LEXINGTON, Ky. (WKYT) - Republicans had a big night Tuesday, defeating a handful of Democrats to take over some of the state's top jobs.
The Democratic Party got a couple of victories Tuesday, but the party fell short of what they expected.
The hotly contested governor's race was the race everyone was watching closely. Bevin defeated Conway in what some might consider to be an upset, based on early poll results. But early projects were wrong, and none of those polls seemed to forecast that Republicans would collect so many victories.
Republican Ryan Quarles handily defeated Democrat Jean-Marie Lawson Spann. Republican Mike Harmon unseated Democratic incumbent Adam Edelen and Republican Allison Ball defeated Democrat Rick Nelson. Democratic Incumbent Alison Lundergan Grimes defeated Republican challenger Stephen Knipper to retain her seat. Democrat Andy Beshear defeated Republican Whitney Westerfield.
Democratic chair Patrick Hughes told a stunned and subdued crowd at the Frankfort Convention Center, where the Democratic candidates were gathering, that he'd continue to fight.
"You are not finished in Kentucky," he said. "We may have a set back on this battle on a few races tonight but we are going to win the war long term. Be not afraid we are going to continue to fight on at the Kentucky Democratic Party."
According to the secretary of state's office, turnout was approximately 30.7 percent with 100 percent reporting.
Here is a look at Kentucky's top races in Tuesday's general election, from the contest for governor at the top of the ticket to down-ballot races for statewide offices:
GOVERNOR: Republican Matt Bevin defeated Democrat Jack Conway to become only the second Republican governor in the state in four decades. Independent Drew Curtis was a distant third in Tuesday's election. With 100 percent of precincts reporting, Bevin had 511,771 or 52 percent of the 974,344 votes cast. Conway finished second with 426,944 votes or 43 percent and Drew Curtis came in third with 35,629 votes or 3.6 percent. Republicans have dominated federal elections in Kentucky, but moderate Democrats have maintained control of state government. Bevin's election gives Republicans control of the executive branch along with a commanding majority in the state Senate. Democrats still have an eight-seat majority in the state House of Representatives. Focus will almost immediately shift to the state House elections in 2016, where U.S. Sen. Mitch McConnell has vowed to flex his powerful fundraising muscle to help Republicans to take over the only Southern state legislative body controlled by Democrats.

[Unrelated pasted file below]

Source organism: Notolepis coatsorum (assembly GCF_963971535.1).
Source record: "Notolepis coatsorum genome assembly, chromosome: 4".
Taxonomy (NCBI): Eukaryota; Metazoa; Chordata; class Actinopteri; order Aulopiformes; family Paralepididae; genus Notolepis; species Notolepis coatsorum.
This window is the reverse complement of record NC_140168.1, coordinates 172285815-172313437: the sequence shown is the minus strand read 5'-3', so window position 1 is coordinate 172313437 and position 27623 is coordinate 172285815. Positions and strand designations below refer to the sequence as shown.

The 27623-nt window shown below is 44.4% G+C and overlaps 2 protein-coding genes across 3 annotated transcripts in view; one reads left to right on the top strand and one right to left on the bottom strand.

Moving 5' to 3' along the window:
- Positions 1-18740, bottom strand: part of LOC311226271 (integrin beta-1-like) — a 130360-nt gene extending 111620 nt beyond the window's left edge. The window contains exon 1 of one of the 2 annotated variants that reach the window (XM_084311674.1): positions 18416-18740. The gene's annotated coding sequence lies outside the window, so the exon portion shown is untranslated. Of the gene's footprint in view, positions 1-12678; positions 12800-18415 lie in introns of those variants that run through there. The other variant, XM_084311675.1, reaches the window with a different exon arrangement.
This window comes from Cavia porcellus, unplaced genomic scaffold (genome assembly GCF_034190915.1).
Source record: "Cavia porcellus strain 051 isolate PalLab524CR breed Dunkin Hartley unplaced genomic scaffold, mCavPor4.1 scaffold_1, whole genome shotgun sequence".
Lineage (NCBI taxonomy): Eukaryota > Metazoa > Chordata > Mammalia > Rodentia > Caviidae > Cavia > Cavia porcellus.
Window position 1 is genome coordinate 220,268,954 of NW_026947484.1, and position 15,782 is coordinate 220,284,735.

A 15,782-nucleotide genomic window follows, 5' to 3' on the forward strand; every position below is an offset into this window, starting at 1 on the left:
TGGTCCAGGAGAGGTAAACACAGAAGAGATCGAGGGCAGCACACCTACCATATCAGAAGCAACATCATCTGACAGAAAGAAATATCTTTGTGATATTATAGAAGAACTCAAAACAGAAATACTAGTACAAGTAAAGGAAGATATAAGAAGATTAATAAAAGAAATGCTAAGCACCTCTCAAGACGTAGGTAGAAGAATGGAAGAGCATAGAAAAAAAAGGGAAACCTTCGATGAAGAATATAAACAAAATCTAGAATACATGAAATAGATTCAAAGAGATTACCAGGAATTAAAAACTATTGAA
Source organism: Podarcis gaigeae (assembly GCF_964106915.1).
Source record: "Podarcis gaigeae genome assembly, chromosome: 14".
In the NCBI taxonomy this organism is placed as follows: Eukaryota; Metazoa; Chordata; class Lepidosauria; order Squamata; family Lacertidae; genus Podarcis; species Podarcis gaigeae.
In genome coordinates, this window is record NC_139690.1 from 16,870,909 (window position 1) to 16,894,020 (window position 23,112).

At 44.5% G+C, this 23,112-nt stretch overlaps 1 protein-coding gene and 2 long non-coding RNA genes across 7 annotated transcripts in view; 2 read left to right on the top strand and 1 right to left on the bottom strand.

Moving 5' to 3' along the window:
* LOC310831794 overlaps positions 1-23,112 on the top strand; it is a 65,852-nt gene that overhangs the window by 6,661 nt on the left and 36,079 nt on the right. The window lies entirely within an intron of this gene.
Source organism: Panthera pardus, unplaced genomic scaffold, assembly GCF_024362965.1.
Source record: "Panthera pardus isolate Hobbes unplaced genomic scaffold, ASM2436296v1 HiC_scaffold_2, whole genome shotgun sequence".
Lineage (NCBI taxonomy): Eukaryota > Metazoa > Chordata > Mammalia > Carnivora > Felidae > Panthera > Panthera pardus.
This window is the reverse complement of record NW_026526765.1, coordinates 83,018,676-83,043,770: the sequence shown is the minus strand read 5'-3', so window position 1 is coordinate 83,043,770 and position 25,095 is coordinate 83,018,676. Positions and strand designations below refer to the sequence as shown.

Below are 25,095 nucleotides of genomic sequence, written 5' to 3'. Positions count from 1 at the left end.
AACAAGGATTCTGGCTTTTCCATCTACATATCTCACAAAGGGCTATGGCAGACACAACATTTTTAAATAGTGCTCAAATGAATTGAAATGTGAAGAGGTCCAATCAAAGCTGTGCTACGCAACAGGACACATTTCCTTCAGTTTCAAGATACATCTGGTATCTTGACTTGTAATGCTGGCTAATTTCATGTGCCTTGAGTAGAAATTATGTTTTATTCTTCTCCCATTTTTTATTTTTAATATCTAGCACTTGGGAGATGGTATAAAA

AGRICULTURE COMMISSIONER: Republican Ryan Quarles elected Kentucky agriculture commissioner. The Associated Press called the race for Quarles around 7:45 p.m. Quarles defeated Democrat Jean-Marie Lawson Spann. Quarles, grabbing 341,731 votes statewide compared to Spann's 233,438 votes. Both candidates had touted their rural pedigrees in competing to be Kentucky's next agriculture commissioner. Quarles raised crops on his family's central Kentucky farm to help pay for college, where he studied agricultural economics on his way to becoming a lawyer. Spann cited her experience as an agribusiness executive and host of a long-running weekly radio show on farm issues. The office promotes Kentucky farms and oversees a number of regulatory functions, ranging from the sale of eggs to animal health to making sure gasoline pumps and grocery store scales are accurately calibrated.